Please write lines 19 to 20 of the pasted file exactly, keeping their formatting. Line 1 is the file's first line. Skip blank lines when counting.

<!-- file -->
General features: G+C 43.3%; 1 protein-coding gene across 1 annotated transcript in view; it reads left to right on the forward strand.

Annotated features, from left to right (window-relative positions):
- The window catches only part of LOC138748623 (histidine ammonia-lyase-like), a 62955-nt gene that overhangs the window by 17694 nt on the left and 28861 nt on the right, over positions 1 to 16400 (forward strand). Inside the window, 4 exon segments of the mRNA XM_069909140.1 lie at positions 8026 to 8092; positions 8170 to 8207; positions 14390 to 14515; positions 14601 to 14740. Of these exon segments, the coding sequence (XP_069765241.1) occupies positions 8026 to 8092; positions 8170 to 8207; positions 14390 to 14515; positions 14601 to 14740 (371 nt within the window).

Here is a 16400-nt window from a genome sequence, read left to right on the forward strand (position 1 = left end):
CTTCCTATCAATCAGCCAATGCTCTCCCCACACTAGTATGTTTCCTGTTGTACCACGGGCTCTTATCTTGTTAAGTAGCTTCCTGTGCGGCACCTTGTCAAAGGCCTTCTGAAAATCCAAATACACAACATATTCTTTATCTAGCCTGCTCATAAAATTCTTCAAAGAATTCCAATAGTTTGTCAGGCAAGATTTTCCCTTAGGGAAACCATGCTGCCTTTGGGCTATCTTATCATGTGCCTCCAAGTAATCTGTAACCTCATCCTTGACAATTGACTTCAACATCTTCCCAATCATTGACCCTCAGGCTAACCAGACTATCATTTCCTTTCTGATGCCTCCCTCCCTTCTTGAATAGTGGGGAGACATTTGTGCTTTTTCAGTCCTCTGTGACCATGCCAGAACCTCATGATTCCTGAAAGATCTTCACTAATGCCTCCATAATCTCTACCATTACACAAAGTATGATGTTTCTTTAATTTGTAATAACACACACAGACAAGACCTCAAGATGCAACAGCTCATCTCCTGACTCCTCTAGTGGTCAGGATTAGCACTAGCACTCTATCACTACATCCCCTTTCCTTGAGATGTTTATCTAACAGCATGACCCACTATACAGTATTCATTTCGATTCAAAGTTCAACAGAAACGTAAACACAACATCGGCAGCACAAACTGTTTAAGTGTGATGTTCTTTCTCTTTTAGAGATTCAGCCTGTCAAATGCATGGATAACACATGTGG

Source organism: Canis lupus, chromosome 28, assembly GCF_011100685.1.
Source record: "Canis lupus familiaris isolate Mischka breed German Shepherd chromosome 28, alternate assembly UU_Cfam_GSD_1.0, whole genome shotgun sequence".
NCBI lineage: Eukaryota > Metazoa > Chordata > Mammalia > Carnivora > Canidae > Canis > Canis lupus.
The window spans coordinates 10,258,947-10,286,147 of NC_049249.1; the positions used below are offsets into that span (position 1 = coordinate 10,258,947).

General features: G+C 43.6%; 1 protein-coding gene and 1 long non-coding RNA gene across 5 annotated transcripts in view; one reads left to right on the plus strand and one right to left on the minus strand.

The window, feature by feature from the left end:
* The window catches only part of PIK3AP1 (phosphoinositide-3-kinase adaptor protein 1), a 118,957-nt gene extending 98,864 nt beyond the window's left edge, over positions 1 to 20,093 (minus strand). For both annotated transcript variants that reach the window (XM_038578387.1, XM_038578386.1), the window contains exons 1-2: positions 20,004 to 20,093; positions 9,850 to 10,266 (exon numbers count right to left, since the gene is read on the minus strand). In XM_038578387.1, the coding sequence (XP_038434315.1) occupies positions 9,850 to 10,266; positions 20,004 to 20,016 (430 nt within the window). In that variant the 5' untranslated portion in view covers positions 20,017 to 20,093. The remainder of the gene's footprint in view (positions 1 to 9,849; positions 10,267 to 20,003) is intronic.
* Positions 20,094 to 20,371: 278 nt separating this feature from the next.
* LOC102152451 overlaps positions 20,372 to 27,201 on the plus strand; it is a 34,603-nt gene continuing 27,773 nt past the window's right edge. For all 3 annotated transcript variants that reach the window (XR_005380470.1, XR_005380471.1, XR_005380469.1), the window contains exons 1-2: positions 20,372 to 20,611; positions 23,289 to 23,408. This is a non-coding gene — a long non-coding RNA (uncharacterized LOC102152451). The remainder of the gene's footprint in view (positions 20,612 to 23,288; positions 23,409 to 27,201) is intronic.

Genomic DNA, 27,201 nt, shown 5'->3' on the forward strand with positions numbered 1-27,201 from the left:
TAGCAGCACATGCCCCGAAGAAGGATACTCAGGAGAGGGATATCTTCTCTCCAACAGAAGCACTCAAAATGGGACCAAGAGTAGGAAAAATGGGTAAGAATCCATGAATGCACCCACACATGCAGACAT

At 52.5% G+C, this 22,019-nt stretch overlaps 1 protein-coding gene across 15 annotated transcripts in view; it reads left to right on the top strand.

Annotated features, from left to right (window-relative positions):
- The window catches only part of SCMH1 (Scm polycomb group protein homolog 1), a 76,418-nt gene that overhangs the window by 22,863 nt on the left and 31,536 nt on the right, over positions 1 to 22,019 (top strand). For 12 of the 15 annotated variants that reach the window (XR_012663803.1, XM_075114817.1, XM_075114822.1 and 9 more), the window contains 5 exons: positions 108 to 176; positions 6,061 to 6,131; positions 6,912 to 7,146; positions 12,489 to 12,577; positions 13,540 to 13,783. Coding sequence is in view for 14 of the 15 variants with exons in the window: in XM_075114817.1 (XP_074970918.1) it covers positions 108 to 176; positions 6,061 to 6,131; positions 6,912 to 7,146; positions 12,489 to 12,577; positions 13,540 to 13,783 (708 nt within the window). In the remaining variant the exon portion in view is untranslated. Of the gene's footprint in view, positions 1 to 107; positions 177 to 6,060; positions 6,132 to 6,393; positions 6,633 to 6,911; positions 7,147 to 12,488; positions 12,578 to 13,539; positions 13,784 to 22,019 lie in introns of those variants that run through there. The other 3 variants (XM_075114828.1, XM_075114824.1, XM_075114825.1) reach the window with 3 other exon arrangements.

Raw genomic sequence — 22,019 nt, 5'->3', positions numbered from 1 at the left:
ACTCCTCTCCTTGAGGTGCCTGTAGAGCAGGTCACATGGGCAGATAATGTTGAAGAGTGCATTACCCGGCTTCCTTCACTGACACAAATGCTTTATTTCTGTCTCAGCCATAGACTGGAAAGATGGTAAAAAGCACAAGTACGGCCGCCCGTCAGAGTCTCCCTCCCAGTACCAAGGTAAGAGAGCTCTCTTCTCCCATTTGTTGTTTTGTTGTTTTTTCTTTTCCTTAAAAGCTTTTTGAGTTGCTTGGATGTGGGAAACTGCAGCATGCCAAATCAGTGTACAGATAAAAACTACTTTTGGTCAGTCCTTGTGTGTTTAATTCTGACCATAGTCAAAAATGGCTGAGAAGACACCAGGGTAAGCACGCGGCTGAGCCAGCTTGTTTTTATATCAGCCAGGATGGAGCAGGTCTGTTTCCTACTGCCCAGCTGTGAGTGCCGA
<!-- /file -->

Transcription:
- The window catches only part of SCMH1 (Scm polycomb group protein homolog 1), a 76,418-nt gene that overhangs the window by 22,863 nt on the left and 31,536 nt on the right, over positions 1 to 22,019 (top strand). For 12 of the 15 annotated variants that reach the window (XR_012663803.1, XM_075114817.1, XM_075114822.1 and 9 more), the window contains 5 exons: positions 108 to 176; positions 6,061 to 6,131; positions 6,912 to 7,146; positions 12,489 to 12,577; positions 13,540 to 13,783. Coding sequence is in view for 14 of the 15 variants with exons in the window: in XM_075114817.1 (XP_074970918.1) it covers positions 108 to 176; positions 6,061 to 6,131; positions 6,912 to 7,146; positions 12,489 to 12,577; positions 13,540 to 13,783 (708 nt within the window). In the remaining variant the exon portion in view is untranslated. Of the gene's footprint in view, positions 1 to 107; positions 177 to 6,060; positions 6,132 to 6,393; positions 6,633 to 6,911; positions 7,147 to 12,488; positions 12,578 to 13,539; positions 13,784 to 22,019 lie in introns of those variants that run through there. The other 3 variants (XM_075114828.1, XM_075114824.1, XM_075114825.1) reach the window with 3 other exon arrangements.

Raw genomic sequence — 22,019 nt, 5'->3', positions numbered from 1 at the left: